Best for: Cabinetry, indoor furniture, interior trim, flooring, support beams, and veneer

The species Quercus alba is commonly considered the red oak species, but the characteristics of that species are shown in many types of wood that are generally referred to as red oak woods. The following types have all the main characteristics of red oak:

Red Oak

Scientific Name

Distribution

Average Dried Weight (lbs/ft3)

Red Oak:

Quercus rubra

Southeastern Canada and Northeastern US

45

Black Oak:

Quercus velutina

Eastern US

46

California Black Oak:

Quercus kelloggii

Western US

40

Cherrybark Oak:

Quercus pagoda

Eastern US

51

Laurel Oak:

Quercus laurifolia

Southeastern US

48

Pin Oak:

Quercus palustris

Eastern US

47

Scarlet Oak:

Quercus coccinea

Eastern US

49

Southern Red Oak:

Quercus falcata

Southeastern US

43

Water Oak:

Quercus nigra

Eastern US

47

Willow Oak:

Quercus phellos

Eastern US

48

Pros and Cons: When compared to white oak, red oak is not quite as resistant to decay, but both woods are considered to be very strong and resistant to dents and scratches. Red oak is easy to work with and responds well to steam bending. It is also easy to glue and takes stain very well. It has a distinct scent, which most find desirable.

Physical Characteristics: Every species that is considered a red oak or a white oak has a distinct grain and texture. Oak can display rings, strips, flecks, wavy figures, or other complex patterns, which is a desirable trait that maple wood does not possess. Red oak is most commonly a reddish-brown color and is lighter than white oak. It has medium-to-large pores and a coarse and porous grain.

White Oak

Best for: Cabinetry, outdoor furniture, indoor furniture, moulding/trim, flooring, boatbuilding, support beams, wine barrels, veneer, paneling, plywood, fence posts, and shingles

White Oak is known specifically as Quercus alba, but several woods that are referred to as white oak contain the characteristics of white oak. These include the following:

White Oak

Scientific Name

Distribution

Average Dried Weight (lbs/ft3)

Bur Oak:

Quercus macrocarpa

Eastern and Midwestern US; South-central Canada

46

Chestnut Oak:

Quercus prinus

Eastern US

48

English Oak:

Quercus robur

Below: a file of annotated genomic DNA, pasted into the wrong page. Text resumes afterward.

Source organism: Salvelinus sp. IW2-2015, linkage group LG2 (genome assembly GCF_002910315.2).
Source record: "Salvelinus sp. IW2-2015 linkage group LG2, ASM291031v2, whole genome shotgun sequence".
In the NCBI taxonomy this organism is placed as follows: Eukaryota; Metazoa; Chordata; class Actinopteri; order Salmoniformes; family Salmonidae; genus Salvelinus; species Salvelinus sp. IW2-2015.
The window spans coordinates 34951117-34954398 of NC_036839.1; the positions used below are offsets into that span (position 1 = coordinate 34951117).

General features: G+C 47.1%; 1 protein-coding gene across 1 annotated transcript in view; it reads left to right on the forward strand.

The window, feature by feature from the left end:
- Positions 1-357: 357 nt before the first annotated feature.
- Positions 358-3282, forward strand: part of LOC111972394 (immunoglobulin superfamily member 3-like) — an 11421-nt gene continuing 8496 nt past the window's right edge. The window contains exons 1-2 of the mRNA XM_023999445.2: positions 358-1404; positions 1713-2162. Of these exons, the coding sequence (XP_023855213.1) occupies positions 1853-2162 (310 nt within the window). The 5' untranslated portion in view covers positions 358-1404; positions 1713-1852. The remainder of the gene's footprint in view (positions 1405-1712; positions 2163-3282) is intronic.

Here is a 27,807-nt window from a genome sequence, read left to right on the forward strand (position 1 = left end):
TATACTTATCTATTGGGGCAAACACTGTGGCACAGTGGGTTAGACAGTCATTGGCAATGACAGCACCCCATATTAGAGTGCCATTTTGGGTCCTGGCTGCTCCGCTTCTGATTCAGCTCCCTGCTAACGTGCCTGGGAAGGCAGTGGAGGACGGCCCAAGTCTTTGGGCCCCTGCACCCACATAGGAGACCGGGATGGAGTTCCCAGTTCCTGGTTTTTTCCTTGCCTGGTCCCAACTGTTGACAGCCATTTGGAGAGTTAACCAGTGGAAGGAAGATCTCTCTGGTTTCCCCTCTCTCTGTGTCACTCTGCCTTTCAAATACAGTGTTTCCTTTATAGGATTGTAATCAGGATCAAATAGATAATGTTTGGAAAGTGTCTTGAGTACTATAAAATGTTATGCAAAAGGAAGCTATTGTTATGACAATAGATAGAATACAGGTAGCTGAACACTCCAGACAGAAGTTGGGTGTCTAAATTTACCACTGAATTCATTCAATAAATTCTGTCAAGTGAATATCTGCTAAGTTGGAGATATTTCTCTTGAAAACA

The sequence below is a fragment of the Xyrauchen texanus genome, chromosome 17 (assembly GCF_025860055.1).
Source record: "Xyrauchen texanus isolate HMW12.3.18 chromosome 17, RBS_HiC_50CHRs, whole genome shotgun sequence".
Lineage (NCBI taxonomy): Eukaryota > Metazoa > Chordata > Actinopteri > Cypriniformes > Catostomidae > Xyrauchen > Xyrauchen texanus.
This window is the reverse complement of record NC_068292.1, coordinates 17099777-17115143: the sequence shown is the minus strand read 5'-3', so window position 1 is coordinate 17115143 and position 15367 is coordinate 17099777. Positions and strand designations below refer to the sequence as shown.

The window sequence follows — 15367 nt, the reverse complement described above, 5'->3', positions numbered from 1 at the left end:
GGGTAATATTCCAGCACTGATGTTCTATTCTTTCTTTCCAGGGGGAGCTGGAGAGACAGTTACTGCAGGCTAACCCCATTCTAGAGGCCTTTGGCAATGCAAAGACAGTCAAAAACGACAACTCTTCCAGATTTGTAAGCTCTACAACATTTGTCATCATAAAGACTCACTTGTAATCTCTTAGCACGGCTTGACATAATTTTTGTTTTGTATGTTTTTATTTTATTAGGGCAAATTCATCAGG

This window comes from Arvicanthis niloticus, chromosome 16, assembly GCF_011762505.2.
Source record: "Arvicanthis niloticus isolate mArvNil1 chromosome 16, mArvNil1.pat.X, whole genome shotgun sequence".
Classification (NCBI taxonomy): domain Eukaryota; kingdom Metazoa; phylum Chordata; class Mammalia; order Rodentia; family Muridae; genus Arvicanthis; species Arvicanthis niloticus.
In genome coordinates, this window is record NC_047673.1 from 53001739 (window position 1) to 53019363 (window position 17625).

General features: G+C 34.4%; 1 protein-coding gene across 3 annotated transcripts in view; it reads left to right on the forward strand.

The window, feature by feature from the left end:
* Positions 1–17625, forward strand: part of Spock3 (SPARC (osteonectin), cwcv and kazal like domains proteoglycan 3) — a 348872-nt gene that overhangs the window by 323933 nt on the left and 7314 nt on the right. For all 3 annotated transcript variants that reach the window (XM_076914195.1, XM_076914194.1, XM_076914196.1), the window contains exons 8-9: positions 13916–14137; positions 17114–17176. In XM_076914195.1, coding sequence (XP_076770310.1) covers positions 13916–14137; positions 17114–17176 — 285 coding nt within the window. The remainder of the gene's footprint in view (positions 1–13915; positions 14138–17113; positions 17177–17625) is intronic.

Most of Europe to Asia Minor; North Africa

43

Oregon White Oak:

Quercus garryana

Eastern and Midwestern US

53

Overcup Oak:

Quercus lyrata

Eastern US

47

Post Oak:

Quercus stellata

Eastern US

50

Sessile Oak:

Quercus petraea

Most of Europe to Asia Minor

46

Swamp Chestnut Oak:

Quercus michauxii

Southern and Central US

50

Swamp White Oak:

Quercus bicolor

Eastern and Midwestern US

53

Pros and Cons: Because of its ability to resist decay, white oak is often used in boatbuilding and for outdoor projects, such as decks. Like red oak, white oak is easy to work with and responds well to steam bending. It is easy to glue and takes stains and finishes well. It also has an appealing scent.

Physical Characteristics: White oak is darker than red oak. It is usually a medium brown color, though there can be a fair amount of variation in color. Red oak has medium-to-large pores and a fairly coarse grain. Its growth rings are distinct.

CONCLUSION

Overall, white oak is the best choice for projects that call for water-resistant, decay resistant wood. Oak offers more options as far as grain pattern, and will provide a richer look when used as cabinetry or flooring. Maple is lighter, more affordable, and works well in contemporary spaces and for indoor projects.

When making your choice for hardwood flooring, construction materials, or any woodworking project, come to Cherokee Wood Products for some samples and expert advice. We can help you find the wood pattern, texture, durability, and strength that will meet your functional and aesthetic needs. For more information, please call us at (909) 920-5430 or fill out our online contact form.